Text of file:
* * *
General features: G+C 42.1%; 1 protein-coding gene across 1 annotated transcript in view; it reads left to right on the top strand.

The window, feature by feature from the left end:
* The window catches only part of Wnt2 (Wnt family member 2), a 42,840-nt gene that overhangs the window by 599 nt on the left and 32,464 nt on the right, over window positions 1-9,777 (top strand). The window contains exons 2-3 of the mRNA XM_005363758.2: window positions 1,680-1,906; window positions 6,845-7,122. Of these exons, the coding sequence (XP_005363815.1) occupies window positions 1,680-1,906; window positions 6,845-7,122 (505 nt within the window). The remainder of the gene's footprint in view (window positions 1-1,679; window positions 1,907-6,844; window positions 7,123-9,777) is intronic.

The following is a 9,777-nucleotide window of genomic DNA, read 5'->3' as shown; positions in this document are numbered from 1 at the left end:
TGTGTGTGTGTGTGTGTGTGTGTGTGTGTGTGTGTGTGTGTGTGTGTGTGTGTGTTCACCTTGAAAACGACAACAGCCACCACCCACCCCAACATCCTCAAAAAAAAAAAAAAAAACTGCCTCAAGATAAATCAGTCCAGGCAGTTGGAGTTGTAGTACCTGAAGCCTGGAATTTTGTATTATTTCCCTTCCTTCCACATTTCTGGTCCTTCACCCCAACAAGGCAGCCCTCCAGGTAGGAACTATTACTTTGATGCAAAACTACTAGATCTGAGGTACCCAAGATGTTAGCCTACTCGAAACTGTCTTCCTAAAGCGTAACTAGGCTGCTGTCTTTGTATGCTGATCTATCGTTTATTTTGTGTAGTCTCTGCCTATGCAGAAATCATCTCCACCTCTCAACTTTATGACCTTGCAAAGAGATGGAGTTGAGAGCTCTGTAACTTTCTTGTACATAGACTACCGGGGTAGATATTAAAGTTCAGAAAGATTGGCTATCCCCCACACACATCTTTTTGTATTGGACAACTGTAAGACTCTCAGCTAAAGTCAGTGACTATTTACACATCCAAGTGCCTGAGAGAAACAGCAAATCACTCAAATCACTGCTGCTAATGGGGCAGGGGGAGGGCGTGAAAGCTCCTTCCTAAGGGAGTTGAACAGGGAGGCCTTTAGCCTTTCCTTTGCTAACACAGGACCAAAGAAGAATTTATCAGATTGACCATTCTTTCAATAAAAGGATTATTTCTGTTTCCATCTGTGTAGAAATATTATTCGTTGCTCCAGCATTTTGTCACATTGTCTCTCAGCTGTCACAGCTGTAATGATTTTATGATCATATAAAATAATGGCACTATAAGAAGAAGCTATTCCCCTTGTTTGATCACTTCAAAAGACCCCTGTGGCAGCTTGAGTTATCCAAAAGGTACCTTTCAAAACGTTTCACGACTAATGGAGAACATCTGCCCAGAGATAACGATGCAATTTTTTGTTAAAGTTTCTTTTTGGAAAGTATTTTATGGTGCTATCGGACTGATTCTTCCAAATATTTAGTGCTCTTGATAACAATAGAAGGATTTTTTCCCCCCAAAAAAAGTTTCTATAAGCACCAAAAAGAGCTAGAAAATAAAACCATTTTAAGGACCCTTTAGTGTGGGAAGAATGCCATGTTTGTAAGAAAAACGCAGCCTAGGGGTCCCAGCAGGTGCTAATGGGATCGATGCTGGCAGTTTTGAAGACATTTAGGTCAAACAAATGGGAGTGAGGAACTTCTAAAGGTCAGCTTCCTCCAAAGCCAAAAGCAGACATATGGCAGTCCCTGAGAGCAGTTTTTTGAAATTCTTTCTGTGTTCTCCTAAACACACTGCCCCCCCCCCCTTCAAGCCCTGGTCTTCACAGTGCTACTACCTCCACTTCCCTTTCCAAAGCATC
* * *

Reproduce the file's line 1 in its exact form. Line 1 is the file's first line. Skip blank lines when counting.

General features: G+C 42.1%; 1 protein-coding gene across 1 annotated transcript in view; it reads left to right on the top strand.